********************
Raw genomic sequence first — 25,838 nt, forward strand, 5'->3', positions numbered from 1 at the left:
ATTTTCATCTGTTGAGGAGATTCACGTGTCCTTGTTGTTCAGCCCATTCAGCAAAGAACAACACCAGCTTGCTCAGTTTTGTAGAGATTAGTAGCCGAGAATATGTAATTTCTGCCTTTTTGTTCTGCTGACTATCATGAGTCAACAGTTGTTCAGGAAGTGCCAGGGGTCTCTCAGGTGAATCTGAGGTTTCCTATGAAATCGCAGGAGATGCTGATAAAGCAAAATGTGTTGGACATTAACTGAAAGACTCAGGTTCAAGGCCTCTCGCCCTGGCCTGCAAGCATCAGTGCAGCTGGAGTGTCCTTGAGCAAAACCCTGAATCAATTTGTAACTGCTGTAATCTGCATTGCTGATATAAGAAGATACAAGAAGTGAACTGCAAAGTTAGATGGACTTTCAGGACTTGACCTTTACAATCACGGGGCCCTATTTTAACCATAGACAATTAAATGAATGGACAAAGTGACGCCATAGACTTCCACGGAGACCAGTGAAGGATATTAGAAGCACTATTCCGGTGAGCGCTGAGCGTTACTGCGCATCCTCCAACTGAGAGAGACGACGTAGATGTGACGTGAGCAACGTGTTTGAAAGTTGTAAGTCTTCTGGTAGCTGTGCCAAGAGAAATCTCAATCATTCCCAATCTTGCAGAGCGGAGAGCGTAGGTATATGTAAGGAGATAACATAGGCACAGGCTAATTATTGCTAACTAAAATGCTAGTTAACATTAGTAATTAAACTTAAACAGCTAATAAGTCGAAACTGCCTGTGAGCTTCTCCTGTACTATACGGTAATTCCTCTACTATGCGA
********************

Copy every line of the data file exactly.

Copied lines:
Raw genomic sequence first — 25,838 nt, forward strand, 5'->3', positions numbered from 1 at the left:
ATTTTCATCTGTTGAGGAGATTCACGTGTCCTTGTTGTTCAGCCCATTCAGCAAAGAACAACACCAGCTTGCTCAGTTTTGTAGAGATTAGTAGCCGAGAATATGTAATTTCTGCCTTTTTGTTCTGCTGACTATCATGAGTCAACAGTTGTTCAGGAAGTGCCAGGGGTCTCTCAGGTGAATCTGAGGTTTCCTATGAAATCGCAGGAGATGCTGATAAAGCAAAATGTGTTGGACATTAACTGAAAGACTCAGGTTCAAGGCCTCTCGCCCTGGCCTGCAAGCATCAGTGCAGCTGGAGTGTCCTTGAGCAAAACCCTGAATCAATTTGTAACTGCTGTAATCTGCATTGCTGATATAAGAAGATACAAGAAGTGAACTGCAAAGTTAGATGGACTTTCAGGACTTGACCTTTACAATCACGGGGCCCTATTTTAACCATAGACAATTAAATGAATGGACAAAGTGACGCCATAGACTTCCACGGAGACCAGTGAAGGATATTAGAAGCACTATTCCGGTGAGCGCTGAGCGTTACTGCGCATCCTCCAACTGAGAGAGACGACGTAGATGTGACGTGAGCAACGTGTTTGAAAGTTGTAAGTCTTCTGGTAGCTGTGCCAAGAGAAATCTCAATCATTCCCAATCTTGCAGAGCGGAGAGCGTAGGTATATGTAAGGAGATAACATAGGCACAGGCTAATTATTGCTAACTAAAATGCTAGTTAACATTAGTAATTAAACTTAAACAGCTAATAAGTCGAAACTGCCTGTGAGCTTCTCCTGTACTATACGGTAATTCCTCTACTATGCGA